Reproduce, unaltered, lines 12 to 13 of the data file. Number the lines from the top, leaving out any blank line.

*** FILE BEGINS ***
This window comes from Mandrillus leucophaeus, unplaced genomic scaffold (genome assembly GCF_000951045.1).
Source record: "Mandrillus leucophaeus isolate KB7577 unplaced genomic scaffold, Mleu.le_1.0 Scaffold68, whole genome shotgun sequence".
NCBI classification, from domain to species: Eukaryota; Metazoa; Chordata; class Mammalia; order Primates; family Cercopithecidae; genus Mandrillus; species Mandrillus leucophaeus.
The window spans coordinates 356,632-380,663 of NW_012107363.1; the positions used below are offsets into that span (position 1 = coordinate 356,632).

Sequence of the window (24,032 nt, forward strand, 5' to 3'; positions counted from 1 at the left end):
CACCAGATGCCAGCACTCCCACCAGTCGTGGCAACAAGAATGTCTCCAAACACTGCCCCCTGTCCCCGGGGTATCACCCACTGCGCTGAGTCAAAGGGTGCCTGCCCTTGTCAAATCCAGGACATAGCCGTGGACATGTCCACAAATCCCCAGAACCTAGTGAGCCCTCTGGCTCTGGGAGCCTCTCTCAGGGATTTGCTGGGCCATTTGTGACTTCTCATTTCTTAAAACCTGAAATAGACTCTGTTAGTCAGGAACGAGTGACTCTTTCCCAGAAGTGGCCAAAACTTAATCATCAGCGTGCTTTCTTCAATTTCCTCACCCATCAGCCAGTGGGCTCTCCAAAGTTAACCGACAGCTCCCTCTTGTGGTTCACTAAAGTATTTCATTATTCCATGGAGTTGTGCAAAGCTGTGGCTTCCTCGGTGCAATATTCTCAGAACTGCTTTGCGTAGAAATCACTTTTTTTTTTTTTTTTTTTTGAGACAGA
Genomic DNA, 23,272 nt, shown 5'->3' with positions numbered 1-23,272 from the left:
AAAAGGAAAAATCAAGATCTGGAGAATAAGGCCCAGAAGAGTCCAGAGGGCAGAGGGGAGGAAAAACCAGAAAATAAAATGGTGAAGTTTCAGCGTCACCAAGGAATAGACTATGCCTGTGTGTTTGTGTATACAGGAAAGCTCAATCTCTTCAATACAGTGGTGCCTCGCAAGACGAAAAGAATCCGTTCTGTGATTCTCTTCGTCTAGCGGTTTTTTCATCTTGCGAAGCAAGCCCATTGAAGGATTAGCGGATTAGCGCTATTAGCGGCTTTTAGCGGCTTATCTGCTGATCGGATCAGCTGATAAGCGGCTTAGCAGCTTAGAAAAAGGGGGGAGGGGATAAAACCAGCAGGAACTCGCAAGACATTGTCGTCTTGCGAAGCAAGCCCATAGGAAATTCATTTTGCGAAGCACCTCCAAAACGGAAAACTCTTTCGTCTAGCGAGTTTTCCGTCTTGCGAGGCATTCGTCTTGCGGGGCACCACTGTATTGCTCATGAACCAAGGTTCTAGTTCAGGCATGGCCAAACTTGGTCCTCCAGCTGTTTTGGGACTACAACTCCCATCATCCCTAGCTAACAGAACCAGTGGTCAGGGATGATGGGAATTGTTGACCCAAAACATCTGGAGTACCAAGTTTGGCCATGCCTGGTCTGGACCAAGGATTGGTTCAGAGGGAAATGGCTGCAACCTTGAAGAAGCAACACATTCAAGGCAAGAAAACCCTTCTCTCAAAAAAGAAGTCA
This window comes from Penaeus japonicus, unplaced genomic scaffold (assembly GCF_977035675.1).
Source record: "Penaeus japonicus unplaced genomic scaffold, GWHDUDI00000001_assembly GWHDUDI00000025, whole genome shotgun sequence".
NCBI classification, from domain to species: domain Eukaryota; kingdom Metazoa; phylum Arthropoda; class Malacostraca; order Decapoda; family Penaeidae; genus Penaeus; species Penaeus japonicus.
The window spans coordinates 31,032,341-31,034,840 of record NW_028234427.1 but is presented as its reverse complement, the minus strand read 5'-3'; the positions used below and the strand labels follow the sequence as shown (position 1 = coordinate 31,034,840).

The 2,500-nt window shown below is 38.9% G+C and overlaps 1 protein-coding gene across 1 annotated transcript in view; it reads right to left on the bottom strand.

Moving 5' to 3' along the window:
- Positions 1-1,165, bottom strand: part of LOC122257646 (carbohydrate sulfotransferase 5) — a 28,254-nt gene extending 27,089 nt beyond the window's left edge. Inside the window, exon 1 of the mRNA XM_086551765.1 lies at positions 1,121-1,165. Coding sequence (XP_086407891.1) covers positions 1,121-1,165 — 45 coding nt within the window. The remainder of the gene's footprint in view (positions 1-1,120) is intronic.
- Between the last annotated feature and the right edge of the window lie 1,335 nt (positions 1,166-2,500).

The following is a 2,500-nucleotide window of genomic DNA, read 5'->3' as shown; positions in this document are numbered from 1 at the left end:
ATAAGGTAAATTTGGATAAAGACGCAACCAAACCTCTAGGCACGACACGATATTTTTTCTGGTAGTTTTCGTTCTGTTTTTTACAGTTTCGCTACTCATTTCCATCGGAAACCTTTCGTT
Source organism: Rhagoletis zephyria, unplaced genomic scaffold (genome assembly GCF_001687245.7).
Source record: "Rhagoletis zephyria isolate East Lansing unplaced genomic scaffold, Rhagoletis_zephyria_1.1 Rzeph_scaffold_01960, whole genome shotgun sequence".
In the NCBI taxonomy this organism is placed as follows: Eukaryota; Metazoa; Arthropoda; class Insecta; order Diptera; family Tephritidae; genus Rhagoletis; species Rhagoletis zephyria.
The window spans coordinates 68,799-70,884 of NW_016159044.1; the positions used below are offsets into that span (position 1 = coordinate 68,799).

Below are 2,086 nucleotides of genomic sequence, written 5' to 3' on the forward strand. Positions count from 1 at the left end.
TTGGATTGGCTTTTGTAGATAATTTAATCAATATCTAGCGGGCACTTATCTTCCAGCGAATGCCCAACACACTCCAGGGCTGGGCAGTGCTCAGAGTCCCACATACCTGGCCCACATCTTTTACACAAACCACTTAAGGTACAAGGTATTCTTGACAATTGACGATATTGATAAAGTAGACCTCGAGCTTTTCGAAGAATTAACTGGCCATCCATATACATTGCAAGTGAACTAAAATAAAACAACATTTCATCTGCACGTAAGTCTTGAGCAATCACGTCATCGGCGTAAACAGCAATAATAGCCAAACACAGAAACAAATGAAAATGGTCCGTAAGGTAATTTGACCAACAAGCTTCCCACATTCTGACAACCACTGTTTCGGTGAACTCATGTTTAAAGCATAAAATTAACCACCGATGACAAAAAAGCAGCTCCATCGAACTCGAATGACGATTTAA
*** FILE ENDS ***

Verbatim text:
The window spans coordinates 31,032,341-31,034,840 of record NW_028234427.1 but is presented as its reverse complement, the minus strand read 5'-3'; the positions used below and the strand labels follow the sequence as shown (position 1 = coordinate 31,034,840).

The 2,500-nt window shown below is 38.9% G+C and overlaps 1 protein-coding gene across 1 annotated transcript in view; it reads right to left on the bottom strand.